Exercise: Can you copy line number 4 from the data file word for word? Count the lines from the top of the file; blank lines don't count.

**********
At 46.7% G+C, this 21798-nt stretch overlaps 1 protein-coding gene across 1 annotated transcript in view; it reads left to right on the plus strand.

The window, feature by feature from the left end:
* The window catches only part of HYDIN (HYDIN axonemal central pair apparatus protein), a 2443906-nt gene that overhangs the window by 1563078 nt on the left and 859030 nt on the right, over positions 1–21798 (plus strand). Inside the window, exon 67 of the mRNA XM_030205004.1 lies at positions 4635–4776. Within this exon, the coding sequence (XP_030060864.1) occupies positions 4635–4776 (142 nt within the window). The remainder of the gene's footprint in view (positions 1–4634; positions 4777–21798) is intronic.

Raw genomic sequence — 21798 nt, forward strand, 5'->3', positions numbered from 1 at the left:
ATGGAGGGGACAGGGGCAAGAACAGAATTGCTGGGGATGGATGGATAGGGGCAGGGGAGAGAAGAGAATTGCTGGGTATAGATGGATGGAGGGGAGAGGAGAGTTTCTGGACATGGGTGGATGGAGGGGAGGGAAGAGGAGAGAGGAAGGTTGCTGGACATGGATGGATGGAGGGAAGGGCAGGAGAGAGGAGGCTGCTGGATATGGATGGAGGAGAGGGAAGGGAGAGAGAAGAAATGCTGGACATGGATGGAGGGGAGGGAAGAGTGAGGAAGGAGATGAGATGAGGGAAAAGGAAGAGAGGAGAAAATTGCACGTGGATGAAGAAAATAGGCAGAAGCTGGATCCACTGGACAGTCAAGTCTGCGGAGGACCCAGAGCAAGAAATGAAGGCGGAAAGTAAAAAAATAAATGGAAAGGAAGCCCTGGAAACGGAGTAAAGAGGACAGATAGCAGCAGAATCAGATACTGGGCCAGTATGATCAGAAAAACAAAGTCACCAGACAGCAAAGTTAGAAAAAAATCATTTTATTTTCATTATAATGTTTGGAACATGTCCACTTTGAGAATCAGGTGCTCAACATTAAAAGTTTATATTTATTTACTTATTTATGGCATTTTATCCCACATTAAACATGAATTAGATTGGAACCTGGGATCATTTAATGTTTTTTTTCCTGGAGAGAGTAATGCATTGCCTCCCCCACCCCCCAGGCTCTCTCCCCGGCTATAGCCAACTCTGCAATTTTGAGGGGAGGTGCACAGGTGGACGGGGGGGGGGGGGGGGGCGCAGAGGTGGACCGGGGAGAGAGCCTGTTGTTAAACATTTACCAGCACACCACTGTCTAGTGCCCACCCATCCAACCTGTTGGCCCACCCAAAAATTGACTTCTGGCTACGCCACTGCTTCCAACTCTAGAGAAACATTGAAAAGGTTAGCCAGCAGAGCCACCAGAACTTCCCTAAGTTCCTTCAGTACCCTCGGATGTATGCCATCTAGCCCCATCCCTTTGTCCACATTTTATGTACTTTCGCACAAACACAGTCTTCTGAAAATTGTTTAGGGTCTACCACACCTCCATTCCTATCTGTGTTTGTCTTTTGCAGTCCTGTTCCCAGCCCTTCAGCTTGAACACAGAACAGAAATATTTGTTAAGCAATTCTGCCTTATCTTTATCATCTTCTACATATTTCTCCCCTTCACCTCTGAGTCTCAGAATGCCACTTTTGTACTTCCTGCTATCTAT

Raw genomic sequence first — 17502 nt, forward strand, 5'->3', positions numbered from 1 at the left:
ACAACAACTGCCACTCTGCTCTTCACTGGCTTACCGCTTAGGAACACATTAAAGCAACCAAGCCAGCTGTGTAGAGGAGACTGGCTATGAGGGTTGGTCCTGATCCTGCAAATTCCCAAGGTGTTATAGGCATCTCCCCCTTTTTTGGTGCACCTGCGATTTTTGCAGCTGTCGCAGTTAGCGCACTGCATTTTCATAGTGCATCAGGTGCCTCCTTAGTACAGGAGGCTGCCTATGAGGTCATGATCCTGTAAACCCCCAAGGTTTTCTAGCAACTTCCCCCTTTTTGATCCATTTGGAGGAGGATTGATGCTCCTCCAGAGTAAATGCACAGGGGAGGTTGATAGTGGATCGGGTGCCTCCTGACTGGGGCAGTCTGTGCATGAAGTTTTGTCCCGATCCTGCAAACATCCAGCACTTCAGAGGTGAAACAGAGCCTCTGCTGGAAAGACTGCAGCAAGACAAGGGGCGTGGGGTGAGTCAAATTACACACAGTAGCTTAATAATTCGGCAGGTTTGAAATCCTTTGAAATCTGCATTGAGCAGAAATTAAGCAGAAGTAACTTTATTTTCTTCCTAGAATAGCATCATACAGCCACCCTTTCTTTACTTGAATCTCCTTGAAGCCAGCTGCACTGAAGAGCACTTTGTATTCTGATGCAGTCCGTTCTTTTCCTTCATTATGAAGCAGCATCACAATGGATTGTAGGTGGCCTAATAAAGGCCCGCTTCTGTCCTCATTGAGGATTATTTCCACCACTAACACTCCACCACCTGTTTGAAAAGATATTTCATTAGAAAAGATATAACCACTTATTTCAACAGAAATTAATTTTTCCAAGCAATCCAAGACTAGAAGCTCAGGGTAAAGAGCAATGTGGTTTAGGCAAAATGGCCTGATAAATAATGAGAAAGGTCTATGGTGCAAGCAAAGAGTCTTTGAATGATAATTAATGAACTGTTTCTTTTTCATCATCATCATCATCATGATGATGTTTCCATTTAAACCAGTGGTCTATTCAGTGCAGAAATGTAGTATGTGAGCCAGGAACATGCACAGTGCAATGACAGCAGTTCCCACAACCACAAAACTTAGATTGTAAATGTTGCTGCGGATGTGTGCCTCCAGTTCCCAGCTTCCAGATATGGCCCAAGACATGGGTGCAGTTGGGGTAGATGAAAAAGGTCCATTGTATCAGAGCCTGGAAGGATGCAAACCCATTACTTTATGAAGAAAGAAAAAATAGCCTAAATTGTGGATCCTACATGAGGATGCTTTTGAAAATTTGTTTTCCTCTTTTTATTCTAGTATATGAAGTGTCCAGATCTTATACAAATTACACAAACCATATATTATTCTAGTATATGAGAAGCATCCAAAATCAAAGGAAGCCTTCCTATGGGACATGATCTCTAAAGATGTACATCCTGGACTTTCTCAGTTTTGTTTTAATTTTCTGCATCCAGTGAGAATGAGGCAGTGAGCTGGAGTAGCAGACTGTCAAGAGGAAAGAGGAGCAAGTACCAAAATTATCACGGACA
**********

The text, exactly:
Raw genomic sequence — 21798 nt, forward strand, 5'->3', positions numbered from 1 at the left: